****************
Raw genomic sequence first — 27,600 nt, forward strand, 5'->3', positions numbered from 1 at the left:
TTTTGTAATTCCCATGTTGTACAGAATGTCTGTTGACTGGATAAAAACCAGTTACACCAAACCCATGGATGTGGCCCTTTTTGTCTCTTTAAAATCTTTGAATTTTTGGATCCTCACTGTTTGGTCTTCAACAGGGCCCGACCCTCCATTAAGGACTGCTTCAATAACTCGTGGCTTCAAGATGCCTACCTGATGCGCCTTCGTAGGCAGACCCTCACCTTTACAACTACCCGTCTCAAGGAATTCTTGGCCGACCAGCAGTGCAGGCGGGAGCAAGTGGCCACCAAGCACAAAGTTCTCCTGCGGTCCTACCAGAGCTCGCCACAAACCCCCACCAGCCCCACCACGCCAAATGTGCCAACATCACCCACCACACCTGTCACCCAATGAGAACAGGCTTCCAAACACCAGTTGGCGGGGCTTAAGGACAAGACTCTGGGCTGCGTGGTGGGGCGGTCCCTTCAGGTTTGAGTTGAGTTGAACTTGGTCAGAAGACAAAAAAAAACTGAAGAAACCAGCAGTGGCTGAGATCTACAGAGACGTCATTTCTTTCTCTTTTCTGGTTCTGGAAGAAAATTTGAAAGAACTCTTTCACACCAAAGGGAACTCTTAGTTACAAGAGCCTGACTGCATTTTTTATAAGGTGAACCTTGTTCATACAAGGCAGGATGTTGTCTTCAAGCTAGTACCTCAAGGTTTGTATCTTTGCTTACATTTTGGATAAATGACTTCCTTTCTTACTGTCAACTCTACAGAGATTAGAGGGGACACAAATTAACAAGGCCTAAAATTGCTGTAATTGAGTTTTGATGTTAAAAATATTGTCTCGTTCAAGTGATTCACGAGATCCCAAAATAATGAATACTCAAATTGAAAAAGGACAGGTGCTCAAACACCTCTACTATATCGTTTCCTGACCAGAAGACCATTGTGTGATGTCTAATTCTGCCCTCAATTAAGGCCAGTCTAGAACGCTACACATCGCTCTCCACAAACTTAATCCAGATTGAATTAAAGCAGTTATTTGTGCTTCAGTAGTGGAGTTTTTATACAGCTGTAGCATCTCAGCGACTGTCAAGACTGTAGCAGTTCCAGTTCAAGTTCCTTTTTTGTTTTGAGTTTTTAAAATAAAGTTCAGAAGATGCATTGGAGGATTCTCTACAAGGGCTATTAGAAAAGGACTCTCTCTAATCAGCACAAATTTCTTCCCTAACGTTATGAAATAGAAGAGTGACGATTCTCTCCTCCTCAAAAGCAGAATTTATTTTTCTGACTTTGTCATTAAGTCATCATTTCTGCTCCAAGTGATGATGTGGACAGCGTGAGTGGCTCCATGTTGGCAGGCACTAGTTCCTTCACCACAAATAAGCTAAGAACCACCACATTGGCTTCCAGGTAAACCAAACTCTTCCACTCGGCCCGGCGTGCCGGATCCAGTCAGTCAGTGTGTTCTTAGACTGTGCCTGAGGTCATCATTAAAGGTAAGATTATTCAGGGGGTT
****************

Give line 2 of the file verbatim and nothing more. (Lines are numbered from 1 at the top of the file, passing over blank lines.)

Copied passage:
TTTTGTAATTCCCATGTTGTACAGAATGTCTGTTGACTGGATAAAAACCAGTTACACCAAACCCATGGATGTGGCCCTTTTTGTCTCTTTAAAATCTTTGAATTTTTGGATCCTCACTGTTTGGTCTTCAACAGGGCCCGACCCTCCATTAAGGACTGCTTCAATAACTCGTGGCTTCAAGATGCCTACCTGATGCGCCTTCGTAGGCAGACCCTCACCTTTACAACTACCCGTCTCAAGGAATTCTTGGCCGACCAGCAGTGCAGGCGGGAGCAAGTGGCCACCAAGCACAAAGTTCTCCTGCGGTCCTACCAGAGCTCGCCACAAACCCCCACCAGCCCCACCACGCCAAATGTGCCAACATCACCCACCACACCTGTCACCCAATGAGAACAGGCTTCCAAACACCAGTTGGCGGGGCTTAAGGACAAGACTCTGGGCTGCGTGGTGGGGCGGTCCCTTCAGGTTTGAGTTGAGTTGAACTTGGTCAGAAGACAAAAAAAAACTGAAGAAACCAGCAGTGGCTGAGATCTACAGAGACGTCATTTCTTTCTCTTTTCTGGTTCTGGAAGAAAATTTGAAAGAACTCTTTCACACCAAAGGGAACTCTTAGTTACAAGAGCCTGACTGCATTTTTTATAAGGTGAACCTTGTTCATACAAGGCAGGATGTTGTCTTCAAGCTAGTACCTCAAGGTTTGTATCTTTGCTTACATTTTGGATAAATGACTTCCTTTCTTACTGTCAACTCTACAGAGATTAGAGGGGACACAAATTAACAAGGCCTAAAATTGCTGTAATTGAGTTTTGATGTTAAAAATATTGTCTCGTTCAAGTGATTCACGAGATCCCAAAATAATGAATACTCAAATTGAAAAAGGACAGGTGCTCAAACACCTCTACTATATCGTTTCCTGACCAGAAGACCATTGTGTGATGTCTAATTCTGCCCTCAATTAAGGCCAGTCTAGAACGCTACACATCGCTCTCCACAAACTTAATCCAGATTGAATTAAAGCAGTTATTTGTGCTTCAGTAGTGGAGTTTTTATACAGCTGTAGCATCTCAGCGACTGTCAAGACTGTAGCAGTTCCAGTTCAAGTTCCTTTTTTGTTTTGAGTTTTTAAAATAAAGTTCAGAAGATGCATTGGAGGATTCTCTACAAGGGCTATTAGAAAAGGACTCTCTCTAATCAGCACAAATTTCTTCCCTAACGTTATGAAATAGAAGAGTGACGATTCTCTCCTCCTCAAAAGCAGAATTTATTTTTCTGACTTTGTCATTAAGTCATCATTTCTGCTCCAAGTGATGATGTGGACAGCGTGAGTGGCTCCATGTTGGCAGGCACTAGTTCCTTCACCACAAATAAGCTAAGAACCACCACATTGGCTTCCAGGTAAACCAAACTCTTCCACTCGGCCCGGCGTGCCGGATCCAGTCAGTCAGTGTGTTCTTAGACTGTGCCTGAGGTCATCATTAAAGGTAAGATTATTCAGGGGGTT